Mount Cameroon

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Mount Cameroon
Mount Cameroon craters.jpg
Craters left after the eruptions in 2000
Elevation 4,040 m (13,255 ft)[1]
Prominence 3,901 m (12,799 ft)[2]
Ranked 31st
Listing Country high point
Ultra
Location
Mount Cameroon is located in Cameroon
Mount Cameroon
Mount Cameroon
Cameroon
Location Southwest Province, Cameroon
Coordinates 4°13′00″N 9°10′21″E / 4.21667°N 9.17250°E / 4.21667; 9.17250Coordinates: 4°13′00″N 9°10′21″E / 4.21667°N 9.17250°E / 4.21667; 9.17250
Geology
Type Stratovolcano
Last eruption May to September 2000
Climbing
First ascent Joseph Merrick, 1840s[3]
Easiest route Scramble

Mount Cameroon is an active volcano in Cameroon near the Gulf of Guinea. Mount Cameroon is also known as Cameroon Mountain or Fako (the name of the higher of its two peaks) or by its native name Mongo ma Ndemi ("Mountain of Greatness").

The mountain is part of the area of volcanic activity known as the Cameroon Volcanic Line, which also includes Lake Nyos, the site of a disaster in 1986. The most recent eruption occurred on February 3, 2012.

Description[edit]

Mount Cameroon is one of Africa's largest volcanoes, rising to 4,040 metres (13,255 ft) above the coast of west Cameroon. It rises from the coast through tropical rainforest to a bare summit which is cold, windy, and occasionally brushed with snow. The massive steep-sided volcano of dominantly basaltic-to-trachybasaltic composition forms a volcanic horst constructed above a basement of Precambrian metamorphic rocks covered with Cretaceous to Quaternary sediments. More than 100 small cinder cones, often fissure-controlled parallel to the long axis of the massive 1,400-cubic-kilometre (336 cu mi) volcano, occur on the flanks and surrounding lowlands. A large satellitic peak, Etinde (also known as Little Mount Cameroon), is located on the southern flank near the coast. Mount Cameroon has the most frequent eruptions of any West African volcano. The first written account of volcanic activity could be the one from the Carthaginian Hanno the Navigator, who might have observed the mountain in the 5th century BC. Moderate explosive and effusive eruptions have occurred throughout history from both summit and flank vents. A 1922 eruption on the southwestern flank produced a lava flow that reached the Atlantic coast, and a lava flow from a 1999 south-flank eruption stopped only 200 m (660 ft) from the sea, cutting the coastal highway.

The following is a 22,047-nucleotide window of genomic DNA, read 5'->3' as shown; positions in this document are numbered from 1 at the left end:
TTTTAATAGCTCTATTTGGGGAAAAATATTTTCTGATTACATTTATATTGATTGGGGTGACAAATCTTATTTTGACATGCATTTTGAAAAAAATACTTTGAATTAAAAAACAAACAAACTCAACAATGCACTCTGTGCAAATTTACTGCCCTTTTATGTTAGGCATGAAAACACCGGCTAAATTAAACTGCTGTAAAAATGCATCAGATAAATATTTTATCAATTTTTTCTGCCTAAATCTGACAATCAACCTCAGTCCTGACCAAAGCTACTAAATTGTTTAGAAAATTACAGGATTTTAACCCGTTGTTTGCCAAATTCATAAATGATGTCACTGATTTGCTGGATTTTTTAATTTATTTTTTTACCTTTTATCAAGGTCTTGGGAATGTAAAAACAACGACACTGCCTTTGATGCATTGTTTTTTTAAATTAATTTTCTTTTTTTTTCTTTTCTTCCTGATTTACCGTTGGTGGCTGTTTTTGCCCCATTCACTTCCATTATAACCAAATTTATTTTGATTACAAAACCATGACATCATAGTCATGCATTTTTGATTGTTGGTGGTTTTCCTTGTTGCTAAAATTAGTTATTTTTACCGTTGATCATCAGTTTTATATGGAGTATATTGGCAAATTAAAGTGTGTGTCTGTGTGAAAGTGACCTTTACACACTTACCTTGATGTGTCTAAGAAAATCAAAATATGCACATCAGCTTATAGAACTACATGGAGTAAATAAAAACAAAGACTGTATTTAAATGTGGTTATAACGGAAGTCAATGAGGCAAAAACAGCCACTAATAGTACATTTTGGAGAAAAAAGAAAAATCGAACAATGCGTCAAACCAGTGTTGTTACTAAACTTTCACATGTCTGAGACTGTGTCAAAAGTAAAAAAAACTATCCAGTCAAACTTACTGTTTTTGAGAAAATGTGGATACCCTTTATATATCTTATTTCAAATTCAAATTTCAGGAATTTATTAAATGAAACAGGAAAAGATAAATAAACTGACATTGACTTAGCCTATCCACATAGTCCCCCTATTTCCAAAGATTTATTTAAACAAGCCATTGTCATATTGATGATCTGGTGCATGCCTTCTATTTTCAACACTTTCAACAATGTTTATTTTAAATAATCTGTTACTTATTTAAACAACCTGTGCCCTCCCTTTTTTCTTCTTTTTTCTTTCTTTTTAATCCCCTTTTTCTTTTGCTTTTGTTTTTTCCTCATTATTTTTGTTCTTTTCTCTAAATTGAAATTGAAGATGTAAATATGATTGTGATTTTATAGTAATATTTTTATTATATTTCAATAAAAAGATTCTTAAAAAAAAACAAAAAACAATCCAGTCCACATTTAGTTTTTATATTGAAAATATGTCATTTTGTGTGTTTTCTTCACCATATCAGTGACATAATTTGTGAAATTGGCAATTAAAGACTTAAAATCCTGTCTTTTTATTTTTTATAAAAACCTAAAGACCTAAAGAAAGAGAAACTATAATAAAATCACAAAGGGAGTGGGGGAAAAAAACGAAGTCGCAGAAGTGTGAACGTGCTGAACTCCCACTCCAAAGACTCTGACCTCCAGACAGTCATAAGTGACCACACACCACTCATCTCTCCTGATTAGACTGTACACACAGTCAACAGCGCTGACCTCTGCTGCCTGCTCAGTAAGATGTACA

The peak can be reached by hikers, while the annual Mount Cameroon Race of Hope scales the peak in around 4½ hours.

English explorer Mary Kingsley, one of the first Europeans to scale the mountain, recounts her expedition in her 1897 memoir Travels in West Africa.

Ecology[edit]

Impatiens etindensis[4] and I. grandisepala[5] are plant species known only from Mount Cameroon. There are no trees in this area.

Gallery[edit]

A view of Little Mount Cameroon from the road of Limbe. 
A lava flow of Mount Cameroon (1999) 
This Sign is no longer at the top 
View from Limbe to Mt. Cameroon (Fako) and Mt. Etinde [M] 

See also[edit]

Notes[edit]

  1. ^ A higher elevation of 4,095 m (13,435 ft) is often given, but this is not compatible with SRTM data, which shows no 3" cells higher than 4,027 m (13,212 ft) or 1" cells higher than 4,029 m (13,219 ft). A GPS reading of 13,200±50 feet (4024±16 m) has been reported. The elevation is subject to change due to volcanic activity.
  2. ^ "Mont Cameroun, Cameroon" Peakbagger.com. Retrieved 2012-09-30.
  3. ^ DeLancey and DeLancey 174. The authors do not give a precise year, but Merrick was active in Cameroon from 1844 to 1849.
  4. ^ Cheek, M. and S. Cable. 2000. Impatiens etindensis. In: IUCN 2013. IUCN Red List of Threatened Species. Version 2013.1. Downloaded on 03 July 2013.
  5. ^ Cheek, M. and S. Cable. 2000. Impatiens grandisepala. In: IUCN 2013. IUCN Red List of Threatened Species. Version 2013.1. Downloaded on 03 July 2013.

References[edit]

External links[edit]